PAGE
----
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  B-26 "Yeah!" Serial Number 40-1421  
5th AF
22nd BG
33rd BS

Pilot  1st Lt. Leonard T. Nicholson (survived) Prescott, AZ
Co-Pilot  1st Lt Jack L. Childers (survived) Clarinda, IA
Navigator  1st Lt Norman E. Oefreese (KIA, BR)
Bombardier  Sgt Jack C. Moseley, 20400992 (MIA / KIA, BRN drowned in aircraft) GA
Engineer  S/Sgt William M. Brown, 17004410 (MIA / KIA, accidentally killed by natives January 9, 1943, BNR) NB
Radio Operator  S/Sgt Joseph P. Papp, 6991311 (MIA / KIA, BRN drowned in aircraft) OH
Gunner  Cpl Thomas A. Moffitt (survived)

Ditched  January 7, 1943
MACR  none

Aircraft History
Built by Martin in Baltimore, Maryland. Delivered to the U. S. Army Air Force (USAAF) as B-26 Marauder serial number 40-1421.

Wartime History
During March 1942, assigned to the 5th Air Force, 22nd Bombardment Group, 33rd Bombardment Squadron. Ferried overseas by pilot 1st Lt. Hoyt A. Jolly, Jr. via Hickam Field across the Pacific before arriving at Ambeley Field near Brisbane on March 26, 1942. Assigned to pilots Jolly and Nicholson with crew chief Hetherington. Nicknamed "Yeah!".

On April 23 1942 this B-26 flew its first combat mission. In total, this B-26 flew at least 25 combat missions, including two missions with the 19th Bombardment Squadron before it was lost.

Mission History
On January 7, 1943 took off from 7 Mile Drome near Port Moresby on a bombing mission against a Japanese convoy off Lae. Over the target, intercepted by nine A6M2 Zeros from the 582nd Kokutai over the Huon Gulf. Over the convoy, this B-26 was hit by anti-aircraft fire in the left wing and left engine and the hydraulic system was shot out. A shell exploded in the navigator's compartment, partially severing one Oefreese's legs. Mortally wounded, he died soon afterwards.

Damaged, this B-26 managed to depart the target area before ditching close to the shore into Hercules Bay, about 40 miles south of Salamaua. Another source states it ditched eleven miles off shore, two miles north of the Eia River.

Fates of the Crew
After the ditching, Moseley and Papp went down with the bomber and are listed as Missing In Action (MIA). The rest of the crew survived and attempted to swim to shore. Oefreese died before he reached the shore. Ashore, Brown was killed by natives who thought he was Japanese.

Nicholson, Childers and Moffitt swam ashore carrying between them Oefreese's body. Ashore, they buried his body on the beach. Believing they were in enemy territory, the walked southeast along the beach.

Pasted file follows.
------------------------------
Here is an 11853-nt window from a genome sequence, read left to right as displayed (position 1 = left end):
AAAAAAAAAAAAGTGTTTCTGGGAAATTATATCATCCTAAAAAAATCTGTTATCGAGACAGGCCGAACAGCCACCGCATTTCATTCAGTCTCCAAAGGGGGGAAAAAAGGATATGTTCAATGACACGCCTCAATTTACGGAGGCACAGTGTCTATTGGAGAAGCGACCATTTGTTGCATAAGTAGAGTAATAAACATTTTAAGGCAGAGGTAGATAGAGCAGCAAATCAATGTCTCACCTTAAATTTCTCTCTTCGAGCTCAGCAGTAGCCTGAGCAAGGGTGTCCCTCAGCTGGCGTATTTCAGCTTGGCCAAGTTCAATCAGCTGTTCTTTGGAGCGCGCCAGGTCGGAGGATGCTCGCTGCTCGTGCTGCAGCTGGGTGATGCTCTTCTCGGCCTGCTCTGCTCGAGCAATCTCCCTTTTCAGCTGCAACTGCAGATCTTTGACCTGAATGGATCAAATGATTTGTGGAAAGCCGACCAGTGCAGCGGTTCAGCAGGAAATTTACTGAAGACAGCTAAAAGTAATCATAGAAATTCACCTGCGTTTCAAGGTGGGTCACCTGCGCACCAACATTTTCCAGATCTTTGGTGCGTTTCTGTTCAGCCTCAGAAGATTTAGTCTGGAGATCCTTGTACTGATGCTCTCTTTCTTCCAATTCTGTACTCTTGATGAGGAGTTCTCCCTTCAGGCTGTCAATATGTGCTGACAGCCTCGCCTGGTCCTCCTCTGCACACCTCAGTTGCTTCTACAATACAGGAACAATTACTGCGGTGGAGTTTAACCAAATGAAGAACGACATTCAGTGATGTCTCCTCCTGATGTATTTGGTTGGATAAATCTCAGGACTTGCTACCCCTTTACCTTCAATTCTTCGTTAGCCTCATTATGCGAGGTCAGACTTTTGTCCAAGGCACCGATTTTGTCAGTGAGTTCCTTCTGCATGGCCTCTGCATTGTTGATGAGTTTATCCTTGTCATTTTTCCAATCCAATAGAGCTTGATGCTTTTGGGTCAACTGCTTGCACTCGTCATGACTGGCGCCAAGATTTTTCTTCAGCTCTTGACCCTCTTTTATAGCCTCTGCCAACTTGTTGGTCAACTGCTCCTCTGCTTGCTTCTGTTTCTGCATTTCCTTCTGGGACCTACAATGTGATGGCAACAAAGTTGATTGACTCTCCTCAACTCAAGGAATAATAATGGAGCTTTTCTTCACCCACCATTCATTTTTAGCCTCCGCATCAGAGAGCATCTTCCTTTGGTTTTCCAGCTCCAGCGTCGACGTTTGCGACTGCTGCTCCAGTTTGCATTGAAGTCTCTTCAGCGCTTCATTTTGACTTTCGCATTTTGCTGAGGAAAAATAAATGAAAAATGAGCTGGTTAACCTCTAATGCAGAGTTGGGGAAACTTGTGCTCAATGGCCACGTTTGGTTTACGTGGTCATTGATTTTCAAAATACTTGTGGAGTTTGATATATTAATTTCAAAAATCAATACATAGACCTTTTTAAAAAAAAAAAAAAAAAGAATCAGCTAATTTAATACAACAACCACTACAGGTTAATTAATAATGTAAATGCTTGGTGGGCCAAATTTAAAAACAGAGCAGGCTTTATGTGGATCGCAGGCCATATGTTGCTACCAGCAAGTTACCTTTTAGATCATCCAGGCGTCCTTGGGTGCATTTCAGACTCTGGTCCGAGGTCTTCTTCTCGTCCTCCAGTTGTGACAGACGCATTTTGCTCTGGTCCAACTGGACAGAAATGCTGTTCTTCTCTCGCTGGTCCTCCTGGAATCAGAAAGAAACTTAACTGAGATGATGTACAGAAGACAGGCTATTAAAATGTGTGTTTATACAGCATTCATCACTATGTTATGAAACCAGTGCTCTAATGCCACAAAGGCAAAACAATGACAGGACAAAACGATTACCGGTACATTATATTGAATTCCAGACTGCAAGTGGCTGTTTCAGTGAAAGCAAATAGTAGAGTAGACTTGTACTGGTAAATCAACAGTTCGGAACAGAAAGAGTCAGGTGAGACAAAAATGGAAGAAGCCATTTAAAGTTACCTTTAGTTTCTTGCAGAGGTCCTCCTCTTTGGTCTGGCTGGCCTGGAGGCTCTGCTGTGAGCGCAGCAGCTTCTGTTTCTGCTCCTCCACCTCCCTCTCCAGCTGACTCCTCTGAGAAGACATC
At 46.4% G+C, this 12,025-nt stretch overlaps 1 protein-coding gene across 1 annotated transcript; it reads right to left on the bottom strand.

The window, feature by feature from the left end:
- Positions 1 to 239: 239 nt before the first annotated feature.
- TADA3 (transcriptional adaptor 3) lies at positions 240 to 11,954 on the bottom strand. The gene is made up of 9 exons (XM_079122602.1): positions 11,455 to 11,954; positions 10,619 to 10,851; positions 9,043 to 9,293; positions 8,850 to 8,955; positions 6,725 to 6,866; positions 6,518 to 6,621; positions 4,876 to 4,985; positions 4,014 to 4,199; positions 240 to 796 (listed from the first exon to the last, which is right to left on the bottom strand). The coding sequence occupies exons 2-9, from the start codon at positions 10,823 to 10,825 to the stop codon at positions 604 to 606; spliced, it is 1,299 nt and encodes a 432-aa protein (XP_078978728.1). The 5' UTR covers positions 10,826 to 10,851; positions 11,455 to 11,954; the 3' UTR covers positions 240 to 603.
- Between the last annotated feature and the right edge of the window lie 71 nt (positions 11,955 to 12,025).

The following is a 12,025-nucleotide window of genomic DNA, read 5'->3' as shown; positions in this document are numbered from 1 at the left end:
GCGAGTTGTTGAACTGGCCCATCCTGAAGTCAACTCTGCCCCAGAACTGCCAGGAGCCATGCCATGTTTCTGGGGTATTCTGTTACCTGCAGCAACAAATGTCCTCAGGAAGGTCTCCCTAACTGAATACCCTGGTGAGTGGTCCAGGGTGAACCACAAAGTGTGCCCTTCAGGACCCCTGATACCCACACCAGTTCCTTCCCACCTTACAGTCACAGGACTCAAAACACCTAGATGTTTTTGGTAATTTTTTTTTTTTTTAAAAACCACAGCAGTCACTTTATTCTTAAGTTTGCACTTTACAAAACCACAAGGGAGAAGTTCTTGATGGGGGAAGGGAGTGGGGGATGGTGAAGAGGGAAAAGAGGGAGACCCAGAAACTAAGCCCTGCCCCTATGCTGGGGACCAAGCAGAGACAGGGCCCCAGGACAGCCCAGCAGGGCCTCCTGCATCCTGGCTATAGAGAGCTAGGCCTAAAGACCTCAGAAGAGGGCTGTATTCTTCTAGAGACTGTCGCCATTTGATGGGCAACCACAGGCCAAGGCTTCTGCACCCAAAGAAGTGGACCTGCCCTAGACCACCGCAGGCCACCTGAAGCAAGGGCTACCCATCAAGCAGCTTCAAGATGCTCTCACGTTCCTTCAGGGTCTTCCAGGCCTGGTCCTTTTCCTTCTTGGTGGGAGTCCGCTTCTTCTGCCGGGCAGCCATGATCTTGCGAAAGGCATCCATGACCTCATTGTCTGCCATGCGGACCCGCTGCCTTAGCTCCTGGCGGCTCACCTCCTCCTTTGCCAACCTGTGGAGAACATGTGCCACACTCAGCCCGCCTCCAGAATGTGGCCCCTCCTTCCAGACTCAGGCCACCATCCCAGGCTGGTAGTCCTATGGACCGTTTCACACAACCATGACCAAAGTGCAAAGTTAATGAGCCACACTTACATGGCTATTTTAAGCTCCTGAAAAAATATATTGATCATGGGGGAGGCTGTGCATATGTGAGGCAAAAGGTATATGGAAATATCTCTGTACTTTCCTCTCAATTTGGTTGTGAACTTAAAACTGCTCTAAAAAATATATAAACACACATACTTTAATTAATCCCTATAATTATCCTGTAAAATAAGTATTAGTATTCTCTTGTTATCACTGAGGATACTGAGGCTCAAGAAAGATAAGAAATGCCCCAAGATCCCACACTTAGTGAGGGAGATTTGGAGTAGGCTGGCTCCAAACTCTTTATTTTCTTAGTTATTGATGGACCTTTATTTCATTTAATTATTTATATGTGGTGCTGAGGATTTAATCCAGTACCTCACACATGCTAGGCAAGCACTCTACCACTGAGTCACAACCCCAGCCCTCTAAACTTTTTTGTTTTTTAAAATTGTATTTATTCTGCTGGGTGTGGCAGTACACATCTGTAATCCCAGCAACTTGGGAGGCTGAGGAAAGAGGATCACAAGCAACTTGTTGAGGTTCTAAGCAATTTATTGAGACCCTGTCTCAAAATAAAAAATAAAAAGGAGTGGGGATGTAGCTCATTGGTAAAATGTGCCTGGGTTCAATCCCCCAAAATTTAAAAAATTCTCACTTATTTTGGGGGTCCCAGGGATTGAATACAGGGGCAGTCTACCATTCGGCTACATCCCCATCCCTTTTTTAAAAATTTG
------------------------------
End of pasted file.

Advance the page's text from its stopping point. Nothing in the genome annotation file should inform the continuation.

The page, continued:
On January 8, 1943 they spotted a Beaufighter piloted by WO Allan Kirley and navigator FSgt Bob Cummins. Spotting the friendly aircraft, the three Americans waved their life vests to attract attention. The Beaufighter dropped them food and a map directing them to friendly lines.

On January 9, 1943 natives spotted the three and mistook them for Japanese and fired on them. Brown shot and killed while Nicholson, Childers and Moffitt fled in different directions. Alone, each three man proceeded separately. All three were found by friendly natives and brought to an Australian Army camp and flown back to base.

Childers continued to walk on the beach. On January 10, 1943 Beaufighter A19-15 spotted him and dropped supplies. Afterwards, he made his way to a deserted village on a river and remained there for two days alone. Spotting a native on the far side of the river and waved then took him to aboard his canoe to his village a day upstream, then to an Australian Army camp where he rested then flown from Ioma Airfield to Port Moresby.

Nicholson was found by two friendly natives and walked him to the same Australian camp (arriving several days prior to Childers) then flown from Ioma Airfield to Port Moresby.

Moffitt was also found by friendly natives and taken to the Australian camp then flown from Ioma Airfield to Port Moresby. Afterwards, three surviving crew were sent to Australia for rest and recuperation.

The two missing crew members Moseley and Papp were officially declared dead the day of the mission. Both are memorialized on the tablets of the missing at Manila American Cemetery.

Nicholson remained in the military and served in the Korean War. He retired from the U. S. Air Force (USAF) as a Colonel. He passed away Feb. 25, 1987 and is buried at Fort Logan National Cemetery at T2, 331.

USAF Serial Number Search Results - B-26 40-1421
Camperdown Chronicle (Victoria) "Exciting 'Escape Drama' in New Guinea: U.S. Bomber Crew's Ordeal After Being Shot Down. January 26, 1943 page 2
American Battle Monuments Commission (ABMC) - Joseph P. Papp
American Battle Monuments Commission (ABMC) - Jack C. Moseley
American Battle Monuments Commission (ABMC) - William M. Brown
FindAGrave - Leonard T. Nicholson (grave photo)
FindAGrave - Sgt Jack C Moseley (tablets of the missing photo)
FindAGrave - SSgt William M Brown (tablets of the missing photo)
FindAGrave - SSgt Joseph P Papp (tablets of the missing)
PNG Museum Aircraft Status Card - B-26 40-1421
Revenge of the Red Raiders page 133,166-169, 477, 500, 517 (photo)

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Last Updated
October 1, 2018


Tech Info

3 Missing

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